High-resolution magnetic data collected along the axis and the south flank of the Puna Ridge, the submarine extension of the East Rift Zone of Kilauea Volcano, Hawaii, aid in the interpretation of magmatic processes. Crustal magnetization varies along the crest of the Puna Ridge. Three prominent magnetization highs are located between the depths of 1500 and 2500 m. Each of the magnetization highs is associated with distinct volcanic features: a flow field on top of fissured terrain, a lava plateau, and a staircase of lava terraces. The crustal magnetization highs can be explained by the presence of these volcanic features, taking into account water depth and the size of the volcanic features and making simple assumptions about the rock magnetization. No measurements of rock magnetization have been made on Puna Ridge samples. We assume two values: 50 and 10 A/m, based on values from mid-ocean ridge basalts and the estimated ages of Puna Ridge rocks [Clague et al., 1995]. The two shallowest magnetization highs are adjacent to a landslide scarp. Lava flows overtop the scarp suggesting that a dike has been emplaced and eruptions have occurred since the landslide formed. A possible scenario is that the collapse of the flank led to dike intrusion and eruption at this location because of a reduction in the horizontal stress within the edifice. Our observations suggest that flows are starting to fill in the gap caused by the landslide to rebuild this section of the north flank.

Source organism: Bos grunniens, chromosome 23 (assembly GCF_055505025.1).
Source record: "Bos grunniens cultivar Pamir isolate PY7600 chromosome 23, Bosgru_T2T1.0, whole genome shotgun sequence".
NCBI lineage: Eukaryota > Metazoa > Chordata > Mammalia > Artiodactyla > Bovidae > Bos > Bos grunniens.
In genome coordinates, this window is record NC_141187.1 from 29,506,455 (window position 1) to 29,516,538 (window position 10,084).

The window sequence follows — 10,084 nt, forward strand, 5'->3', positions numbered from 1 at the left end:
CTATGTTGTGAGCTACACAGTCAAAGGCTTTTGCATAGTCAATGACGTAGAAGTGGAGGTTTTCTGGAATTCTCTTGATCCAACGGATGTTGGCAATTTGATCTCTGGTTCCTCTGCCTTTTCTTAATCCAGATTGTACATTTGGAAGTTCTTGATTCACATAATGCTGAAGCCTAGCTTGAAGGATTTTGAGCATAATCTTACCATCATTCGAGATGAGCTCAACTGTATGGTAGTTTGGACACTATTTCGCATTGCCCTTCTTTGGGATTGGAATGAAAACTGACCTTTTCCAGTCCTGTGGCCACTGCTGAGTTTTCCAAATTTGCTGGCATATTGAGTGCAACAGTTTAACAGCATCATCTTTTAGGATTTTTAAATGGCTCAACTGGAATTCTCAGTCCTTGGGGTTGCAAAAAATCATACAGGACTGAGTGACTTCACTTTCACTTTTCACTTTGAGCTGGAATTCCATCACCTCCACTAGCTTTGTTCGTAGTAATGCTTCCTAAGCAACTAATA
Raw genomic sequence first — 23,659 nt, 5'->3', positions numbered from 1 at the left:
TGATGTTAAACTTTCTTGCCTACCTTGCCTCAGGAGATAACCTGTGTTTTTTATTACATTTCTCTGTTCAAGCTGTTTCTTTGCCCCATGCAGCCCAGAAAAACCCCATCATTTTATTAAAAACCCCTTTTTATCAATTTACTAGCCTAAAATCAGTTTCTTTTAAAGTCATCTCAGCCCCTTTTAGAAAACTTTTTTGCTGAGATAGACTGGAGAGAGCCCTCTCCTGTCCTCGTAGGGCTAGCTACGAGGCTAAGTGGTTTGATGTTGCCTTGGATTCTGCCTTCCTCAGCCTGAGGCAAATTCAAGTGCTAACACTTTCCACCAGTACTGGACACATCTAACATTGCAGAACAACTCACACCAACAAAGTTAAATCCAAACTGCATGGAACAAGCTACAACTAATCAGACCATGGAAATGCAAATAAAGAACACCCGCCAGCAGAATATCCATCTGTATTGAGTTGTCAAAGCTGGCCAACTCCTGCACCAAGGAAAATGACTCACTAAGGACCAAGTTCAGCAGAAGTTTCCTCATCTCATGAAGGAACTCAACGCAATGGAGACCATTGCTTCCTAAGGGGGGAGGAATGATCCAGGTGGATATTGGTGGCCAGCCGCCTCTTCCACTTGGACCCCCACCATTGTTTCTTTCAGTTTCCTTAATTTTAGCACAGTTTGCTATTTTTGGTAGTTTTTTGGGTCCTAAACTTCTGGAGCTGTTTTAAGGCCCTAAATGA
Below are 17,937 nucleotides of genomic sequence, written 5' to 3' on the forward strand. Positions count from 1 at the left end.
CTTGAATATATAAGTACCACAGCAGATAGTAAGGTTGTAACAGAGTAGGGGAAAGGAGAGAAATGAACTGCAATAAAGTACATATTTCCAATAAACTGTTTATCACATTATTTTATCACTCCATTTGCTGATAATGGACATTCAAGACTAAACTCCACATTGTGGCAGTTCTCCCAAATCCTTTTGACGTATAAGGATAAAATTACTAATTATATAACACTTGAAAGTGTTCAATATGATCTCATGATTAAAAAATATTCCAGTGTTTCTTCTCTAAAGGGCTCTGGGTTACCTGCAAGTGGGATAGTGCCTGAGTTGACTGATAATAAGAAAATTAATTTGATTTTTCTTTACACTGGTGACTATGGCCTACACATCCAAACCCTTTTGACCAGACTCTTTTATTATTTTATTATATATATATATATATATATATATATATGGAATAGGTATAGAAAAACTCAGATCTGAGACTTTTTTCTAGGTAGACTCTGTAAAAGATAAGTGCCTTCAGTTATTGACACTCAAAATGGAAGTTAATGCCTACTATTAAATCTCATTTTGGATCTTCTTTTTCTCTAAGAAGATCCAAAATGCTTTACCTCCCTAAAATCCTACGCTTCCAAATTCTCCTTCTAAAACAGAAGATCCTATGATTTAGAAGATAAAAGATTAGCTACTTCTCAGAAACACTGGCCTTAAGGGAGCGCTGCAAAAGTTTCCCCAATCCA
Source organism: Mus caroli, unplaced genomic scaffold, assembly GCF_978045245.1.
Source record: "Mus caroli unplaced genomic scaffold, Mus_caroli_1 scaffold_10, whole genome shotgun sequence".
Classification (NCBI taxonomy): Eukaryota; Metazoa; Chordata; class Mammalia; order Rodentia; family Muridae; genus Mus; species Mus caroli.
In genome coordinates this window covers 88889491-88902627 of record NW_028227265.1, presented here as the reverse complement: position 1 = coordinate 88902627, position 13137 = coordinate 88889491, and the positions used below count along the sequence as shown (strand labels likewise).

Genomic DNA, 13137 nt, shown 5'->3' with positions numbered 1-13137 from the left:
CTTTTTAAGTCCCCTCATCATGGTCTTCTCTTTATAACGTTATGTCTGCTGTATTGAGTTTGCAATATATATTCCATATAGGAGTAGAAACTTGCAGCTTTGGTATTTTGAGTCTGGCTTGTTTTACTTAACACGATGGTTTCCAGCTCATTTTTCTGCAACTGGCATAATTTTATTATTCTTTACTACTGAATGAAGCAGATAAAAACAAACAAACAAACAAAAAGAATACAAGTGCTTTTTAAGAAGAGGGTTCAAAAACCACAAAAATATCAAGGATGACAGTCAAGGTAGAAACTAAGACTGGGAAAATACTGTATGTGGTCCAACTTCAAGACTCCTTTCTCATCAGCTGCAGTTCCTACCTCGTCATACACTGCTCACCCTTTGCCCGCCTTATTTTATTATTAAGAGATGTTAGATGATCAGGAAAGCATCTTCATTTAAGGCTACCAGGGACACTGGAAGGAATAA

ASJC Scopus subject areas
- Geochemistry and Petrology
- Earth and Planetary Sciences (miscellaneous)
- Space and Planetary Science